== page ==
Who can resist the velvety richness of chocolate cake, or the melt-in-your mouth sweetness of a chocolate bar? Not many, considering that the average American eats almost 20 pounds of chocolate each year. The appeal only increases when you take into account that dark chocolate is scientifically proven to reduce stress, lower blood pressure, and improve brain function. Let these eight facts about chocolate (and the cacao trees that create it) deepen your appreciation for this historic and fascinating treat.
Evidence from an archaeological dig site in the Amazon suggests that humans have enjoyed chocolate for much longer than scientists previously realized. While the origins of consuming chocolate are often linked to some Mesoamerican civilizations — such as the Olmec and Maya peoples — ancient pots containing chocolate residue have also been unearthed farther south, in Ecuador. The containers were collected from Santa Ana-La Florida, an ancient village belonging to the Mayo-Chinchipe people, whom researchers believe regularly consumed chocolate between 5,300 and 2,100 years ago.
The Olmec people, who likely lived in communities throughout modern-day southern Mexico between 1200 and 500 BCE, were some of the earliest humans to enjoy chocolate, though not exactly in the same way we do today. Some researchers believe the Olmecs fermented the pulp from cacao fruit to make a hard-hitting drink with a 5% alcohol content.
Cacao trees are an evergreen species native to Colombia, Ecuador, Venezuela, and other countries in the northern region of South America. Maxing out at 39 feet tall, the trees can reach more than 200 years of age, though researchers aren’t entirely sure of their ultimate life span. That’s because cacao trees only produce fruit for about 25 years, and are often cut down and replaced with younger, productive trees.
Today, chocolate can cure a bad mood, though some 200 years ago, many people believed it could remedy a variety of medical ailments. Early pharmacists and doctors marketed chocolate as a miracle food that could cure coughs, hangovers, and indigestion, and nourish the sick back to health. Even Benjamin Franklin — under the pen name Richard Saunders — recommended chocolate as a cure for smallpox in his 1761 Poor Richard’s Almanack.
Heart-shaped boxes full of chocolates are forever linked with Valentine’s Day thanks to a marketing ploy from the mid-1800s. British chocolatier Richard Cadbury had created “eating chocolates” — small treats made from excess cocoa butter — and needed a clever way to package them. In 1861, Cadbury introduced his handmade heart-shaped boxes decorated with roses, Cupids, and other Valentine’s Day symbols. The boxes were a hit, with romantics using them to store love letters and other mementos long after the chocolates were devoured.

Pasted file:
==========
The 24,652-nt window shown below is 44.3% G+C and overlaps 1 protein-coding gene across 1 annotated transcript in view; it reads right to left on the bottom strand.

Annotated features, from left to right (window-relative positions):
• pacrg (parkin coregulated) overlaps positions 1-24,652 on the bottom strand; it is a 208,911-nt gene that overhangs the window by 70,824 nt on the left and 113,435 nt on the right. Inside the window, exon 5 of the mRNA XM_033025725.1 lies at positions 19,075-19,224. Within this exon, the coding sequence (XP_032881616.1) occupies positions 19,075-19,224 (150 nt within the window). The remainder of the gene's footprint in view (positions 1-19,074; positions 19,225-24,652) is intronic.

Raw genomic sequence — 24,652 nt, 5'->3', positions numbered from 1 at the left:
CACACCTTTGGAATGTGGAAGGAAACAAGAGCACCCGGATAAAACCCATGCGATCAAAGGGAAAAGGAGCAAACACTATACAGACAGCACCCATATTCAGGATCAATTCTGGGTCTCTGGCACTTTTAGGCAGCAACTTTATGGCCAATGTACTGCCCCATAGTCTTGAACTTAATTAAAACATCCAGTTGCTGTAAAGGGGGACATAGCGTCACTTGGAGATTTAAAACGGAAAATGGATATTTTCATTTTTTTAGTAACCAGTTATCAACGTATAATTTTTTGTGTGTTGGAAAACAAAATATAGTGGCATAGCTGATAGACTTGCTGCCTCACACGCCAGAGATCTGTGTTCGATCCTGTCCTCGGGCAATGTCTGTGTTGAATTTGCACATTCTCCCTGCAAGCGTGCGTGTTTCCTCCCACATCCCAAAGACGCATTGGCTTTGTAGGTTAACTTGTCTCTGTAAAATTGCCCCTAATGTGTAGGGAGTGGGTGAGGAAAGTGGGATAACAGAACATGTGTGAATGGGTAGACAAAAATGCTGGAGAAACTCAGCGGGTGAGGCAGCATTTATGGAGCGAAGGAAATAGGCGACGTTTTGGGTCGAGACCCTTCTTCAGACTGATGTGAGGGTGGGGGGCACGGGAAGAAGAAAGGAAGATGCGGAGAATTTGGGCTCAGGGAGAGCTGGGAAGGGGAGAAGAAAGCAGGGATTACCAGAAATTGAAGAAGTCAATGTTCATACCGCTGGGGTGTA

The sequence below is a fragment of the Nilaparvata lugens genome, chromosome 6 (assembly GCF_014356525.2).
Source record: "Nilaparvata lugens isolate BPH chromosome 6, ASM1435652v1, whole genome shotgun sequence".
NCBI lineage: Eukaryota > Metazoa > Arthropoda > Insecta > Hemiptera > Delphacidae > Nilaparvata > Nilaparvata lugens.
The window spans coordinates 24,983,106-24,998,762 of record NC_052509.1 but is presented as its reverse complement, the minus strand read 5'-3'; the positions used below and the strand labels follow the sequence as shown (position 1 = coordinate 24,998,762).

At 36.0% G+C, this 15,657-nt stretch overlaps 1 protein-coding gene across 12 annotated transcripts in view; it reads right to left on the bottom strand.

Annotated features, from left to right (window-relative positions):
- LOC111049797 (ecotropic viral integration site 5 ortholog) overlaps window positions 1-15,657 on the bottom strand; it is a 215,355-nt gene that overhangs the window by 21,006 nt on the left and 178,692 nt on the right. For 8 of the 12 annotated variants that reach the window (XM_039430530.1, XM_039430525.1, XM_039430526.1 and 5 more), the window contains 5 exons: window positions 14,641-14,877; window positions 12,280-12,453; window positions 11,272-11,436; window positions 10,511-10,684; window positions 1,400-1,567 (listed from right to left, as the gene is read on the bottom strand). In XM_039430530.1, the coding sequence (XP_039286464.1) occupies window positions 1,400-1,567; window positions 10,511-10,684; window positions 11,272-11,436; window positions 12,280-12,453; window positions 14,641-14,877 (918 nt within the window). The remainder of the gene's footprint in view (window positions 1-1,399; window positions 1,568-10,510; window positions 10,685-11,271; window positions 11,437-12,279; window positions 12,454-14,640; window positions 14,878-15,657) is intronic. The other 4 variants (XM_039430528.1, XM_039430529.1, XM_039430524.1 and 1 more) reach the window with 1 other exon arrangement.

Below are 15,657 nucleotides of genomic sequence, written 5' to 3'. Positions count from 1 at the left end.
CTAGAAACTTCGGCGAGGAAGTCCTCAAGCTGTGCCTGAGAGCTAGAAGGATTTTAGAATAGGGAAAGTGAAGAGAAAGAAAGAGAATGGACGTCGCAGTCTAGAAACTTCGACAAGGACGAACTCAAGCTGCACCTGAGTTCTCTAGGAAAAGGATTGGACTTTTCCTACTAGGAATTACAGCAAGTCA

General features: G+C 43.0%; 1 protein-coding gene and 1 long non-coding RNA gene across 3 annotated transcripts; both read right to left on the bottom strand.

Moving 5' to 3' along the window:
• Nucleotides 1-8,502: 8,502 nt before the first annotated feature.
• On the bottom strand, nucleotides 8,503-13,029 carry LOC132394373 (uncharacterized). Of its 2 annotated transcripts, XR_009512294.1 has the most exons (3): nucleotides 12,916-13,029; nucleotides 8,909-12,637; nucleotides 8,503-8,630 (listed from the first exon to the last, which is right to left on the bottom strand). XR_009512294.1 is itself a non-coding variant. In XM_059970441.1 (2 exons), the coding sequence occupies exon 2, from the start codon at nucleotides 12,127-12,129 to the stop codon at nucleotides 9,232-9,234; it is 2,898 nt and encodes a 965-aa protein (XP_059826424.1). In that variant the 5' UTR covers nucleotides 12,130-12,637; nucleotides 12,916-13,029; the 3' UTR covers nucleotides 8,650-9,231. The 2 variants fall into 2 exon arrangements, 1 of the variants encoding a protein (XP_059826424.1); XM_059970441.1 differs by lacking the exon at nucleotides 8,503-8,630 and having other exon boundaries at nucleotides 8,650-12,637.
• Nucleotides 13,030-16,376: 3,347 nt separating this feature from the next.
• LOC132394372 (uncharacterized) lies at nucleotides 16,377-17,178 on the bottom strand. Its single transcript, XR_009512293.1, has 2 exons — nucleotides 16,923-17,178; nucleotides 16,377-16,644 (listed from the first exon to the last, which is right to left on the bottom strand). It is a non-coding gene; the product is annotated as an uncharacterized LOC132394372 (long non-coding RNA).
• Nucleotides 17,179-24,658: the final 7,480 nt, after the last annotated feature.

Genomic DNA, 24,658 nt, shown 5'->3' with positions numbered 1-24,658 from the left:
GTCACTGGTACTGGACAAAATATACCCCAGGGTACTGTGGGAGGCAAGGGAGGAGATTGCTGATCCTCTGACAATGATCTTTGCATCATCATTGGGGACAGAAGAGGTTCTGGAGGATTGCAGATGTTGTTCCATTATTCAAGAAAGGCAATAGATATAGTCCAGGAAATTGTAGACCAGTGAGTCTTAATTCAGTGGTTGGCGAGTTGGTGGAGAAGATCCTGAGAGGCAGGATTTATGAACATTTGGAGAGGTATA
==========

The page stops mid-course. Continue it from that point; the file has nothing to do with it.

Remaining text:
Chocolate bars are today a candy aisle standard, and a far departure from the earliest chocolate blocks. While bitter and naturally oily chocolate was commonly shaped into bricks during the 18th and 19th centuries, it was sold as an ingredient meant for cooking, not as a stand-alone confection. J. S. Fry & Sons, a British chocolate maker, is credited with molding the world’s first chocolate bar meant for eating in 1847, sweetening the confection with sugar. Nearly three decades later, the Fry brand released the first known hollow chocolate Easter eggs.
While a single cacao tree produces thousands of blossoms per year, not every flower will develop into a chocolate-producing pod. Only 10% to 30% of the fruit — up to 70 pods per tree — will survive the five to seven months it takes to mature for harvest. Despite all that work, the harvest doesn’t go far. Cacao pods contain 20 to 60 beans each, and it takes about 400 beans to make just 1 pound of chocolate.
While cacao trees are native to parts of South America, most of the world’s commercial crop is grown in Africa. Most farms are located within 10 degrees north and south of the equator, where the finicky trees have access to rainforest-like conditions for consistent temperatures, high humidity, and regular rainfall. Côte d'Ivoire and Ghana are the world’s leading cacao producers; farmers there grow more than half of the world’s chocolate supply, all of which must be harvested by hand.